Witcher states this again later, noting that when Reagan and Mikhail Gorbachev in December 1987 signed the INF Treaty eliminating intermediate-range nuclear missiles, the terms of the agreement (here Witcher correctly quotes George Shultz) “were almost exactly what Ronald Reagan, to the scoffing of arms control experts, had proposed back in 1981: reductions to the point of elimination of an entire class of nuclear weapons!”
Thus, this being the case, how is it that Ronald Reagan supposedly only became interested in a more conciliatory approach to negotiate with the Soviets in January 1984? How did Reagan suddenly evolve in 1984 after the allegedly colossal failures of 1983? The answer is that he didn’t. This had been Reagan’s intent all along. Certain more liberal scholars have nonetheless advanced that thesis, and it apparently still sticks in the minds of some—even being advanced by Witcher as his book contains information to the contrary.
The contradiction rears itself several times. Later in the book, Witcher notes that after the assassination attempt against Reagan in March 1981, Reagan moved more intently “toward this goal” of “reducing the number of nuclear weapons,” which Witcher notes Reagan already had desired prior to the assassination attempt (he was inaugurated in January 1981). He rightly quotes Reagan on this point: “Perhaps having come so close to death made me feel I should do whatever I could in the years God had given me to reduce the threat of nuclear war.” Reagan wrote that in his diary in April 1981. Then, in the next line, Witcher also notes that Reagan very publicly expressed his “commitment to reducing the risk of nuclear war” in his major November 1981 speech to the National Press Club. In the very next paragraph, Witcher notes that critics on the left and the right “failed, in Reagan’s view, to realize that his anticommunist rhetoric was not an end in itself but rather a means to achieve his ultimate goal of reducing, and potentially eliminating, the threat of nuclear war.”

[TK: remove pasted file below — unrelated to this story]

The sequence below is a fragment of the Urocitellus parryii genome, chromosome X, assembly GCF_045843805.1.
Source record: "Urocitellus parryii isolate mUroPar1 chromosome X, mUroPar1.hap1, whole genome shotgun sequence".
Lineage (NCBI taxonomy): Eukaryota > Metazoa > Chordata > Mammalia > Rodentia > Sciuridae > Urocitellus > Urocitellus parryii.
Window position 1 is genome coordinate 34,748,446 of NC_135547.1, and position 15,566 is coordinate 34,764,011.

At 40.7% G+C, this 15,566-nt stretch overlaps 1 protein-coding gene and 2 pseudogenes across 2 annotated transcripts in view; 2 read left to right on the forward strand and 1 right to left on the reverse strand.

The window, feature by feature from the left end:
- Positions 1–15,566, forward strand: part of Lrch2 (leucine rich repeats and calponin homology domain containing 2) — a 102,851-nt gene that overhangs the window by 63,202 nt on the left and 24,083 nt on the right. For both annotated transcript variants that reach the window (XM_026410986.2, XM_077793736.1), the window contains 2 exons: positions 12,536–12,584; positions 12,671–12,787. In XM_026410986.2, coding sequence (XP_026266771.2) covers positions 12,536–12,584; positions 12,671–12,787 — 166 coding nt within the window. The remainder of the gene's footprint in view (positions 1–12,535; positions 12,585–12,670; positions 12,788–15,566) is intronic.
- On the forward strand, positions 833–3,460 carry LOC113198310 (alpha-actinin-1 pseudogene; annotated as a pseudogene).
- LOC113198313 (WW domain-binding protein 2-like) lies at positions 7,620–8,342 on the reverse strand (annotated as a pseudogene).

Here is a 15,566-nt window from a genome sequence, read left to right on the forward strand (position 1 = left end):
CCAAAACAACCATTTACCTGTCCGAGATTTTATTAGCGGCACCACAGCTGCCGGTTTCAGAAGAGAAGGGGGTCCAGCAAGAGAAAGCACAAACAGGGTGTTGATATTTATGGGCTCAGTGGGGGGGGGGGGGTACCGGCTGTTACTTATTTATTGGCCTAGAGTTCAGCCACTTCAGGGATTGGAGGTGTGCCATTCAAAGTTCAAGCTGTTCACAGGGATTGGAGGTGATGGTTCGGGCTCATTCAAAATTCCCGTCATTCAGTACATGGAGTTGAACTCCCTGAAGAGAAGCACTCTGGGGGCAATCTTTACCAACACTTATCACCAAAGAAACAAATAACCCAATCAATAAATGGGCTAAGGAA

Yet, two paragraphs later, Witcher is back to the perplexing claim about a supposed January 1984 change in Reagan’s thinking on the issue: “Reagan announced a more conciliatory policy toward the Soviet Union in January 1984.”
But how can that be? Haven’t we just seen that Reagan was thinking and offering something more conciliatory throughout 1981, the first year of his presidency, and on and on all prior to January 1984? Why do Witcher and others in this tradition argue as if Reagan had somehow been struck by lightning and altered course in January 1984?